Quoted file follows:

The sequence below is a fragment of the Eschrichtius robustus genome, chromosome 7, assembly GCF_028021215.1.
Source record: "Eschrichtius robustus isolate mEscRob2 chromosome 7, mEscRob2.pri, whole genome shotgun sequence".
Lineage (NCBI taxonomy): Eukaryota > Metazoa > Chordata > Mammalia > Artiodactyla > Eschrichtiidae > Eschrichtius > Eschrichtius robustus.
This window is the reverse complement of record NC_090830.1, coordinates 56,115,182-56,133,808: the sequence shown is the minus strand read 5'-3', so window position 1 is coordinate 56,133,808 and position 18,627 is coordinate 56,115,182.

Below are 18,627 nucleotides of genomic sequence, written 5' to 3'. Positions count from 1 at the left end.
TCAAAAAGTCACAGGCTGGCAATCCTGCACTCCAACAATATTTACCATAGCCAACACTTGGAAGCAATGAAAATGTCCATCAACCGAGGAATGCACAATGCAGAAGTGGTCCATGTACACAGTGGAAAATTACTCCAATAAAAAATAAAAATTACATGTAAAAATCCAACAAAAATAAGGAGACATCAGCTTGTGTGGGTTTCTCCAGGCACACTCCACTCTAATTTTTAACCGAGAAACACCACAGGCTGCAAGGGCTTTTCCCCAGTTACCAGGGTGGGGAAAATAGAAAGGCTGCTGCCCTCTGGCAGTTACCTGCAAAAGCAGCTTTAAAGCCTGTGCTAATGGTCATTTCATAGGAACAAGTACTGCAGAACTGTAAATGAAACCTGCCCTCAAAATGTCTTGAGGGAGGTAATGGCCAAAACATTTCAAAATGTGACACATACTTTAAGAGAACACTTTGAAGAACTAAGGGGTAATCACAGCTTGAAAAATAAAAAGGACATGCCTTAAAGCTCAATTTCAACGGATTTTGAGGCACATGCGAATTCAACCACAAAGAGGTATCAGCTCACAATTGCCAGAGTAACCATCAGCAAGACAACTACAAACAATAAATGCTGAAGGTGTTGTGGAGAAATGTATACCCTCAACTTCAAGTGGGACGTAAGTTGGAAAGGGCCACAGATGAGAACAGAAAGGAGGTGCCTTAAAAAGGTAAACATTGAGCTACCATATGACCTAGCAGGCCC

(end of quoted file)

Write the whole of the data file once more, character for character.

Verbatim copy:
The sequence below is a fragment of the Eschrichtius robustus genome, chromosome 7, assembly GCF_028021215.1.
Source record: "Eschrichtius robustus isolate mEscRob2 chromosome 7, mEscRob2.pri, whole genome shotgun sequence".
Lineage (NCBI taxonomy): Eukaryota > Metazoa > Chordata > Mammalia > Artiodactyla > Eschrichtiidae > Eschrichtius > Eschrichtius robustus.
This window is the reverse complement of record NC_090830.1, coordinates 56,115,182-56,133,808: the sequence shown is the minus strand read 5'-3', so window position 1 is coordinate 56,133,808 and position 18,627 is coordinate 56,115,182.

Below are 18,627 nucleotides of genomic sequence, written 5' to 3'. Positions count from 1 at the left end.
TCAAAAAGTCACAGGCTGGCAATCCTGCACTCCAACAATATTTACCATAGCCAACACTTGGAAGCAATGAAAATGTCCATCAACCGAGGAATGCACAATGCAGAAGTGGTCCATGTACACAGTGGAAAATTACTCCAATAAAAAATAAAAATTACATGTAAAAATCCAACAAAAATAAGGAGACATCAGCTTGTGTGGGTTTCTCCAGGCACACTCCACTCTAATTTTTAACCGAGAAACACCACAGGCTGCAAGGGCTTTTCCCCAGTTACCAGGGTGGGGAAAATAGAAAGGCTGCTGCCCTCTGGCAGTTACCTGCAAAAGCAGCTTTAAAGCCTGTGCTAATGGTCATTTCATAGGAACAAGTACTGCAGAACTGTAAATGAAACCTGCCCTCAAAATGTCTTGAGGGAGGTAATGGCCAAAACATTTCAAAATGTGACACATACTTTAAGAGAACACTTTGAAGAACTAAGGGGTAATCACAGCTTGAAAAATAAAAAGGACATGCCTTAAAGCTCAATTTCAACGGATTTTGAGGCACATGCGAATTCAACCACAAAGAGGTATCAGCTCACAATTGCCAGAGTAACCATCAGCAAGACAACTACAAACAATAAATGCTGAAGGTGTTGTGGAGAAATGTATACCCTCAACTTCAAGTGGGACGTAAGTTGGAAAGGGCCACAGATGAGAACAGAAAGGAGGTGCCTTAAAAAGGTAAACATTGAGCTACCATATGACCTAGCAGGCCC